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The Plague of Quiet Quitting – How Effective Leadership Can Stem the Tide

Avoid Quiet Quitting to Avoid a Hit to Your Business Goals

Key Takeaways:

  • Quiet quitting is raging among organizations today: it’s estimated that 50% of employees are quiet quitters.
  • These are employees who have disengaged from their job and do only the bare minimum.
  • Millennials are the main participants in quiet quitting.
  • This demographic will soon hold 75% of jobs globally. They value purpose over a paycheck, and leaders must provide it.
  • Simply firing and hiring won’t solve the problem. Hiring is expensive, and simply hiring someone new doesn’t solve the root problem.
  • It’s time for a new definition of effective leadership.

As a leader with your finger on the pulse of modern business, you’ve probably heard of the “great resignation” and its effects on employee retention and hiring. You also know how expensive hiring a new employee is: $1,500 for an hourly employee, up to 150% of the salary for tech staff, and hiring for the Leadership Team can cost 213% of their salary. 

A resignation and its aftermath are one thing. But, more insidious is another alarming trend: quiet quitting. Quiet in that you might not even notice it’s happening, quitting in that these employees are no longer engaged and working toward a common business goal. 

Quiet quitting means an employee is fulfilling only the minimum requirements of their position. They put in no more time, effort, or enthusiasm than they absolutely have to to get by. These employees have always existed, but an alarming stat is that these “quiet quitters” now compose at least half of the American workforce. And disengaged employees outnumber those who are engaged by 1.8 to 1.

It takes effective leadership – and the right actions – to put a halt to quiet quitting. In this article, we’ll tell you how leadership teams can spot quiet quitters and how to avoid quiet quitting to keep your employees genuinely engaged and productive. Let’s begin.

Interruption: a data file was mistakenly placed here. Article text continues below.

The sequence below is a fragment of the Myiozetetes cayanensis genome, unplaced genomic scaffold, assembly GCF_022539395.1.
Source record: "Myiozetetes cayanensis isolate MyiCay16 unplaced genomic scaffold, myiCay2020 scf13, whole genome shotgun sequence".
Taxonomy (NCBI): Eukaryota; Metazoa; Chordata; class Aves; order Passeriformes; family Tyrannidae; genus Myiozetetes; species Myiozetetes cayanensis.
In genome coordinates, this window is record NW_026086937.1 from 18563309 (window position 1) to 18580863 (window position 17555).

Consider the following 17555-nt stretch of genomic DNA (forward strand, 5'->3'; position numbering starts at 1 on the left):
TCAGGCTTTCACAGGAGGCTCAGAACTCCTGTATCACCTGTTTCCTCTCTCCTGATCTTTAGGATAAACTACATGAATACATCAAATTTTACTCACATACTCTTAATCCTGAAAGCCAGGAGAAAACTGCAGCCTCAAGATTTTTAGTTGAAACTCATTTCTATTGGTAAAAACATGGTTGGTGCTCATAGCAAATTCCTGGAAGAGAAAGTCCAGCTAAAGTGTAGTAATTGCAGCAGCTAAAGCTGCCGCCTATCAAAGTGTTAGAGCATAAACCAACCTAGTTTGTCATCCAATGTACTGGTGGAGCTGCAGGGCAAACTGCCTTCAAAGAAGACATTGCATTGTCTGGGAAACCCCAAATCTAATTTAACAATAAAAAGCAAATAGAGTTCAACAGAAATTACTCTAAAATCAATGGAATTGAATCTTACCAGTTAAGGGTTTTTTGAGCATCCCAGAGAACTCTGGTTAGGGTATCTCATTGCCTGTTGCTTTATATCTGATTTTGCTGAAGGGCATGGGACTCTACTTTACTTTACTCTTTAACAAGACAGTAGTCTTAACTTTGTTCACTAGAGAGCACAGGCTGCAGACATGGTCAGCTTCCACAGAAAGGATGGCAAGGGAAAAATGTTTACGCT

Who are the quiet quitters?

The quiet quitter demographic leans strongly toward millennials, representing 35% of the American labor force. By 2025, these workers – born between 1981 and 1996 – will hold 75% of jobs globally. These workers tend to value purpose over a paycheck, want to grow professionally, desire continual feedback, have to feel they are adding value, and insist on work/life balance. 

For future success, you can see why it’s essential to cater to the wants and needs of these millennials. For some of you, it will mean a new way of working day-to-day and a new definition of effective leadership. But before you can create a plan to deal with quiet quitters, you must know how to identify them. 

Spotting the quiet quitter

Quiet quitters are mentally checked out of their job. They are dissatisfied for any number of reasons and do just enough to collect a paycheck. In a large company, these people can operate under the radar. In a smaller company, they may be more obvious, but sometimes the signs can be subtle. With remote work, the signs can be even more difficult to spot.

Context is important here. Some employees are marginal from the get-go, and that’s a different problem. Who you’re looking for are those who were formally enthusiastic, productive company evangelists and whose behavior has changed. 

The in-office quiet quitter

It’s estimated that the quiet quitting phenomenon costs companies $150 billion per year. These workers have always existed, invisibly draining organizational engagement and productivity. Here are some of the warning signs of a quiet quitter.

They are chronically disengaged

With a disengaged employee, you’ll see decreased productivity or a decline in the quality of work. Look for missed deadlines, submission of subpar work, a lack of creative and innovative thinking, and doing only the bare minimum. 

They withdraw socially

Some people are introverts and don’t socialize much with coworkers. What you’re looking for here is a change in behavior: minimized interaction, avoidance of company social events, spending much time alone, and offering no contribution during meetings. 

Attendance issues

Employees who frequently miss work, come in late and leave early, or take long breaks during the day show an apparent lack of enthusiasm for the job. Your front-line managers can likely name those who seem to be ill or suffer a calamity most Fridays or Mondays. The bottom line suffers through overpaid wages for lowered productivity. 

Grumble, grumble, grumble

Everyone complains about work stress on occasion. But constant negativity is something else and can bring down the morale of a team, department, and company. Complainers, finger-pointers, and defeatist attitudes are all clear characteristics of some quiet quitters.